2. Description of the Prior Art

Band-gap voltage regulators have been used for a number of years for developing reference voltages which remain substantially constant in the face of temperature variations. Such circuits generally develop a voltage proportional to the difference between base-to-emitter voltages (ΔV_{BE}) of two transistors operated at different current densities. This voltage will have a positive temperature coefficient (TC), and is combined with a V_{BE} voltage having a negative TC to provide the output signal which varies only a little with temperature changes. Reissue U.S. Pat. RE. No. 30,586 (A. P. Brokaw) shows a particularly advantageous band-gap voltage reference requiring only two transistors.

Band-gap reference circuits have primarily been employed in bipolar ICs. Efforts have been made to adapt such references for CMOS ICs, but significant problems have been encountered in those efforts. As a result, the devices proposed for CMOS have suffered important defects, particularly undue complexity.

One serious problem results from the fact that the ΔV_{BE} voltage is quite small (e.g. less than 100 mV), so that it must be amplified quite a bit to reach a value suitable for reference purposes. Such amplification is inherent in a band-gap circuit such as shown in U.S. Pat. RE. No. 30,586 referred to above, because the ΔV_{BE} signal is taken from the collectors of the two transistors. In a CMOS chip made by the usual processes, however, the bipolar transistors available for voltage reference purposes are parasitic transistors, the collectors of which cannot be independently accessed for voltage sensing purposes. In such devices, therefore, the ΔV_{BE} voltage will not automatically be amplified by the transistors from which it is developed.

Moreover, the MOS amplifiers on a CMOS chip have relatively large offset voltages, so that the offset after substantial amplification will show up as a large error compared to the ΔV_{BE} signal component. For example, to develop a reference voltage of around 5 volts, a 20 mV offset in an amplifier (or comparator) could show up as a 0.5 volt error referred to output or threshold.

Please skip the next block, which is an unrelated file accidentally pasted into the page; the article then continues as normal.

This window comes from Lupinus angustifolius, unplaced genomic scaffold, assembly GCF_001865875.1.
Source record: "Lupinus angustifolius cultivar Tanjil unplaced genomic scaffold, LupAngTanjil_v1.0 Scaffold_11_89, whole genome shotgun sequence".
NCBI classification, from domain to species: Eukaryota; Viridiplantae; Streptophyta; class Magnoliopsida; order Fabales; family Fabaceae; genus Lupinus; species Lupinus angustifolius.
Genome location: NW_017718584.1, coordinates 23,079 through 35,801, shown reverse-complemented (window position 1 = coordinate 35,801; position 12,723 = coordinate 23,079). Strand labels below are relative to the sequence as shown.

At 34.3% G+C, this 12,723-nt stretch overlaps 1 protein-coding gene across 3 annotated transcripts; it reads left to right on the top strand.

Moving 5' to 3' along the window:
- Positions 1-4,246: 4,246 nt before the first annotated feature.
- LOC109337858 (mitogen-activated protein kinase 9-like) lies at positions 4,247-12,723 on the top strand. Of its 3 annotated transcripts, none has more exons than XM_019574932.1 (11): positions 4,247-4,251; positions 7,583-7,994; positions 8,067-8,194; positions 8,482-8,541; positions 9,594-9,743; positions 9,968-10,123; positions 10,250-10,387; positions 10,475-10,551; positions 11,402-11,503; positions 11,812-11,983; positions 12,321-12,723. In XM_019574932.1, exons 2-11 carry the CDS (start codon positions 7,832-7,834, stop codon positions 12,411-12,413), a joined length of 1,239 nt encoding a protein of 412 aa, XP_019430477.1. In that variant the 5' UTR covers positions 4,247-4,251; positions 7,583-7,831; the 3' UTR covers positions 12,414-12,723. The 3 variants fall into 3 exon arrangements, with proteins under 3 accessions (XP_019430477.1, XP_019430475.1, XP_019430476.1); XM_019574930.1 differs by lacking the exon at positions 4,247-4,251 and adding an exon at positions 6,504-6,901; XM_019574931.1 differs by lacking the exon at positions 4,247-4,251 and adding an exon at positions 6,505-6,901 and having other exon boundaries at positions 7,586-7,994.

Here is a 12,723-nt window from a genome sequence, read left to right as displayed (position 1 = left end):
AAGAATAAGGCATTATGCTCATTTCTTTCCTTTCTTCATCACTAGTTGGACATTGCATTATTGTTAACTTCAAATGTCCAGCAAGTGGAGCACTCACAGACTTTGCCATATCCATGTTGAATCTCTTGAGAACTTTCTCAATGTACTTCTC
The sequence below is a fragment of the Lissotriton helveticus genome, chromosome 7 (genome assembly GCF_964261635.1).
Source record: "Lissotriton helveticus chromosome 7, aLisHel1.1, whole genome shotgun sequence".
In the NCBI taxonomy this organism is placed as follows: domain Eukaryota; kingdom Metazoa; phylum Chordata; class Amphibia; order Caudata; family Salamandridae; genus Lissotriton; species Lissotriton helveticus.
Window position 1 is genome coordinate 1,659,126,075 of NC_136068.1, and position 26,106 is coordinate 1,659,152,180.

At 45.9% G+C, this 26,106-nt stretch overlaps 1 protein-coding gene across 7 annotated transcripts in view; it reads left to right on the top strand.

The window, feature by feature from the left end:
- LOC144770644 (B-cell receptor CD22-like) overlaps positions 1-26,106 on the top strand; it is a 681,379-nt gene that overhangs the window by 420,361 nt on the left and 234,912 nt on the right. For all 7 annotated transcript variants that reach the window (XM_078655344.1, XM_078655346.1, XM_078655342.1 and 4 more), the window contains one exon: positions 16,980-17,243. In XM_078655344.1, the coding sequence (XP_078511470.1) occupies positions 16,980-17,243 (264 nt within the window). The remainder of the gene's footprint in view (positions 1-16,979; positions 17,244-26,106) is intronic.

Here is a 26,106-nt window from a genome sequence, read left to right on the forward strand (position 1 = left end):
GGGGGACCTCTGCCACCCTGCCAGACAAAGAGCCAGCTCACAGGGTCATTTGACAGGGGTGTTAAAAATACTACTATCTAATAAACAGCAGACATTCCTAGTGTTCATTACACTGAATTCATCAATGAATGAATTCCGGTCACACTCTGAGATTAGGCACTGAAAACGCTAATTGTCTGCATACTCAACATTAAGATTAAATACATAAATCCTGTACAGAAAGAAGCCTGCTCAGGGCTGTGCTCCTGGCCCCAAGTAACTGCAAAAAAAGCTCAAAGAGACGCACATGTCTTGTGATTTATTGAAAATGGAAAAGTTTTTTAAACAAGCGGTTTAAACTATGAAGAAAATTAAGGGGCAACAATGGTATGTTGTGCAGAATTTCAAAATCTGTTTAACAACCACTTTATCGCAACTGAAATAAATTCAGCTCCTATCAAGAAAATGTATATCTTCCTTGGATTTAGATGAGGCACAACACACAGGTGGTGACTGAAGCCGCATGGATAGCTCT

Proposals have been made to solve this problem, including various compensation arrangements. However, the resulting devices have been too complex to provide a really satisfactory solution to the problem.

In a preferred embodiment of the invention to be described hereinafter, two transistors are operated at different current densities to produce a ΔV_{BE} signal. This signal is detected at the emitter circuits of the transistors. Resistor-string V_{BE} multiplier circuits are connected to the bases of both transistors. This multiplies not only the V_{BE} voltages but also the ΔV_{BE} signal. This arrangement makes it possible to produce an effective ΔV_{BE} of over 400 mV with a very simple circuit adapted for use with CMOS chips.

Still other objects, aspects and advantages of the invention will in part be pointed out in, and in part apparent from, the following description of preferred embodiments considered together with the accompanying drawings.

FIG. 1 is a circuit diagram showing an embodiment of the invention used for theshold detection;

FIG. 2 is a circuit diagram showing another embodiment of the invention for use as a voltage reference;

FIG. 3 is a graph to aid in explaining the operation of the invention;

FIG. 4 shows an equivalent circuit based on Thevenin's theorem; and

FIG. 5 is another circuit diagram illustrating aspects of the operation of the circuitry.

Referring first to FIG. 1, the threshold detector comprises a pair of transistors Q_{1} and Q_{2} operated at different current densities. For that purpose, the transistor emitter areas will be unequal in a predetermined ratio (na:a). The collectors of the transistors are connected directly to the supply line V_{DD} and the emitters are connected to common through respective resistor circuits R_{3} and R_{6}, R_{7}.

The bases of the transistors Q_{1} and Q_{2} are connected to respective resistor strings R_{4} /R_{5} and R_{1} /R_{2} between the collector and emitter of each transistor, with the ratio R_{1} to R_{2} matched to the ratio of R_{5} to R_{4}. Such resistor arrangement provides in known fashion for V_{BE} multiplication proportional to the ratio of resistor values. For example, with V_{BE2} appearing across resistor R_{1} (and assuming the base current of Q_{2} is not significant) the voltage across R_{2} will be (R_{2} /R_{1}) V_{BE2}.

Thus the total voltage from the top of R_{1} to the emitter of Q_{2} will be (1+R_{2} /R_{1}) (V_{BE2}) or NV_{BE2}, with N defined as 1+R_{2} /R_{1}. Similarly, the voltage from the top of R_{4} to the emitter of Q_{1} will be N times V_{BE1}. This latter voltage will be different from the corresponding voltage at Q_{2}, however, since Q_{1} will operate at a different current density and will have a different V_{BE} at the design center condition.